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Lifestyle Actions to Curb Climate Change
There are a number of simple steps you can take at home or at work to reduce energy consumption and help grow the market for green energy.
1. Fly less
In case you needed another excuse to avoid the airport, a domestic flight contributes close to 1,700 pounds of CO2 to the atmosphere. If possible, try to go by train or other forms of mass transportation. If flying is the only option, you can purchase carbon offsets for your travel.
2. Reduce, reuse, and recycle
Most of us try to recycle whenever we have the option, knowing that it saves energy and resources. The aluminum recycling process, for example, takes 95 percent less energy than extracting new aluminum from bauxite ore. Plus, recycling reduces pollution and saves landfill space.
But in addition to recycling bottles and cans, there are other great recycling and reuse strategies to save energy and preserve the environment.
3. Buy local, organic food
By purchasing locally grown food, you'll help save energy—and oil—because you'll reduce the cost of transporting your food from one end of the country, or globe, to the other. Also, organic food isn't grown with chemical fertilizers and pesticides, so you'll save the energy required to make these compounds, too. In addition, you'll keep farmers and communities healthy, and ensure the ability of our land to continue to provide food. Find organic products in the National Green Pages™ and also check out these articles:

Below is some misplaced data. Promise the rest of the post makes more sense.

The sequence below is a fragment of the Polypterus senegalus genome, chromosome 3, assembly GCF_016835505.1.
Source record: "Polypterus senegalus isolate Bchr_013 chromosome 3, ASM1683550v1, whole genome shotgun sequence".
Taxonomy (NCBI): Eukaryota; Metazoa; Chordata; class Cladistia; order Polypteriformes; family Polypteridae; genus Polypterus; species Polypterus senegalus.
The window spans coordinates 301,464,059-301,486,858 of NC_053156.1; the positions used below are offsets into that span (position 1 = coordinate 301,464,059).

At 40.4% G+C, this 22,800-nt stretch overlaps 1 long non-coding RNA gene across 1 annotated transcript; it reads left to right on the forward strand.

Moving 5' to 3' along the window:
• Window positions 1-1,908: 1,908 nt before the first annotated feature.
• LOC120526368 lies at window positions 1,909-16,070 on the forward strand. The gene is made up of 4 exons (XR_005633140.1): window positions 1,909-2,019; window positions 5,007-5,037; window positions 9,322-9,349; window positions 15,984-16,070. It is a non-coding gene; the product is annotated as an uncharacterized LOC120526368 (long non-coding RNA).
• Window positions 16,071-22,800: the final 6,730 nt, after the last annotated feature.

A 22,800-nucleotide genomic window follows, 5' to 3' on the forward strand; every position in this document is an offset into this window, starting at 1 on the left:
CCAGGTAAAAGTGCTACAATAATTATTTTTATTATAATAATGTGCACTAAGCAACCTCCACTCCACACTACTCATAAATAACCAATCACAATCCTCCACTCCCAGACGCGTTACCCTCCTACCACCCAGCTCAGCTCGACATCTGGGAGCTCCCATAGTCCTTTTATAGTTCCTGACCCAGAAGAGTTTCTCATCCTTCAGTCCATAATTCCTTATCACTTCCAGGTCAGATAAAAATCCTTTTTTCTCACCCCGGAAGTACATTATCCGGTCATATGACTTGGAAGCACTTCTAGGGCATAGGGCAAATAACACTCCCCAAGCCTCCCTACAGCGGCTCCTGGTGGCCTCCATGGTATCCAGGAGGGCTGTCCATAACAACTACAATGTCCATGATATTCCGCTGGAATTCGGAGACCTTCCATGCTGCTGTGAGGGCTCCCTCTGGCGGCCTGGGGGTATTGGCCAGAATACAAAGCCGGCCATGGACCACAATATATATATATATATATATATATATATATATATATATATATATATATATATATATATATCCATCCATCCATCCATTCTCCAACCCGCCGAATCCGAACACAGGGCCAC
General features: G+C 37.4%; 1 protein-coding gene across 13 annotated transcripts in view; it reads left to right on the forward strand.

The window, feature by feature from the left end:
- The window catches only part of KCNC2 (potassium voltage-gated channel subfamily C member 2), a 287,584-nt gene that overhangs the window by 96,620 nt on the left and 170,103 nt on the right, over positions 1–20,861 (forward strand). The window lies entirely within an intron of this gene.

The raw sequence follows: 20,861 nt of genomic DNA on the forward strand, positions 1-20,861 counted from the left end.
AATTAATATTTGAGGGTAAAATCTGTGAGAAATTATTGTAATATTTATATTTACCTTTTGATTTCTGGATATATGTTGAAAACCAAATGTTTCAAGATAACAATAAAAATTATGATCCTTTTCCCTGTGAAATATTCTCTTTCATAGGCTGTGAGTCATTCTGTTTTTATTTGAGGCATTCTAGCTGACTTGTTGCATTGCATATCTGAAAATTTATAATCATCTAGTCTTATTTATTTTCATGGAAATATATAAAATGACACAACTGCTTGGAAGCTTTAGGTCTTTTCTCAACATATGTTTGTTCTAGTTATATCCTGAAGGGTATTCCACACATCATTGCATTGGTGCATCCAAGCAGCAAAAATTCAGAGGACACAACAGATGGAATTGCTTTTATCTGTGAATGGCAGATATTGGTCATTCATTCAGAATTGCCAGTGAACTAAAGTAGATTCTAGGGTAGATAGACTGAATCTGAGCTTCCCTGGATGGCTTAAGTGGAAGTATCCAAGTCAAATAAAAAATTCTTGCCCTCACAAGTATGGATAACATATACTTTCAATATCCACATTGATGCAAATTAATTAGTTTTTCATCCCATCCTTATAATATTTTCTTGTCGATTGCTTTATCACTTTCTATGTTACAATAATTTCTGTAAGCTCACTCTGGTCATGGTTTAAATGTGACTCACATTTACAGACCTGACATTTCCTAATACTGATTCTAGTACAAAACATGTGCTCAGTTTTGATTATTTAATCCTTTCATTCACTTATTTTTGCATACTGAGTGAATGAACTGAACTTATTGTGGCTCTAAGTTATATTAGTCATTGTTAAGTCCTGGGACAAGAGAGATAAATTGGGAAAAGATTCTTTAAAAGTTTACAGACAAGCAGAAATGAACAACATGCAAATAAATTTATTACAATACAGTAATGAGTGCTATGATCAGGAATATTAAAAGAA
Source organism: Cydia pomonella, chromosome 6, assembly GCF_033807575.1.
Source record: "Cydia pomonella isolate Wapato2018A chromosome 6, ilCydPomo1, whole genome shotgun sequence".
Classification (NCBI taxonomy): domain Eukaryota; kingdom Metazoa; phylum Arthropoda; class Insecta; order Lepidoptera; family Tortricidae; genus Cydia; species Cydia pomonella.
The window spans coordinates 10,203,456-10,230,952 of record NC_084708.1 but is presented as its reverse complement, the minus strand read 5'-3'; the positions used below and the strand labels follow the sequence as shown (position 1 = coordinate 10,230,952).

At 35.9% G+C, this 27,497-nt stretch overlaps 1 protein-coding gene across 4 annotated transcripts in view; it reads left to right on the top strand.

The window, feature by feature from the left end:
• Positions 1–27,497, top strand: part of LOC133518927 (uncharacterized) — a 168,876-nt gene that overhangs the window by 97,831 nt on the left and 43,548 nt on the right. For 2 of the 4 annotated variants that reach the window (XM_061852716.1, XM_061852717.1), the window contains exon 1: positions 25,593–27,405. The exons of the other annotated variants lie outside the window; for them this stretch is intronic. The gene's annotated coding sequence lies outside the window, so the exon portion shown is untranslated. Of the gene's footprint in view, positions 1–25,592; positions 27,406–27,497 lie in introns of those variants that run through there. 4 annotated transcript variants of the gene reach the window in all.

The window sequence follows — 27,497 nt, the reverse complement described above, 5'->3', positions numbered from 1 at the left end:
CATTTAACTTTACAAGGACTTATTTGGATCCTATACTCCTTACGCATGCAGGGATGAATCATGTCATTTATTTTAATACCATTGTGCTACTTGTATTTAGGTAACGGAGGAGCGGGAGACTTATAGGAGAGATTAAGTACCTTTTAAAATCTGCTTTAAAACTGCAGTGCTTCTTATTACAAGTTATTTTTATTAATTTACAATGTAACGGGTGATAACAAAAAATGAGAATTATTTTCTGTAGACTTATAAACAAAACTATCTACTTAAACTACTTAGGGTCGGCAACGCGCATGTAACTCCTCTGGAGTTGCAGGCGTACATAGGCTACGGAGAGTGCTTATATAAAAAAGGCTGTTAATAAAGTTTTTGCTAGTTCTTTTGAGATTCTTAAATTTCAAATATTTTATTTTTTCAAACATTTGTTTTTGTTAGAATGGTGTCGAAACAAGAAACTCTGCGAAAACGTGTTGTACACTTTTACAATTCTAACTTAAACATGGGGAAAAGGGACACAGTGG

4. Eat less meat
More than a third of all raw materials and fossil fuels consumed in the US is used in animal production, according to the nonprofit Compassion Over Killing. Vegetarian food requires much less energy to produce. Try taking meat off your menu every other day and you could help save close to 500 lbs of CO2 emissions each year. (Learn more in our artlice "Eat Less Meat, Cool the Planet.")
5. Drive less
Start by replacing at least one short car trip a week with a walk or bicycle ride. Encourage family and friends to walk with you. Over time, you can ratchet up the number of car trips you replace to two a week, three a week, and even one a day or more. Learn more about green transportation »
6. Build a green roof
Green roofs can be achieved by covering a flat section of your rooftops with small plants growing in a few inches of engineered soil. In addition to reducing household cooling and heating costs and extending the life of the roof, green roofs also assist with a host of urban environmental problems—they filter stormwater, help to cool and clean city air, and help prevent flooding. Figure out, "Is A Green Roof is Right For You?" by reading our article.
8. Teach your children
Helping children understand how simple actions make a difference is a crucial part of creating a sustainable future. Take the steps on this list with your children. Explain to them why they are important for the health of people and the environment. And give them tasks they can do on their own, such as making sure all lights are turned off before leaving the house, taking recycling out to the curb, or putting kitchen scraps into the compost each day.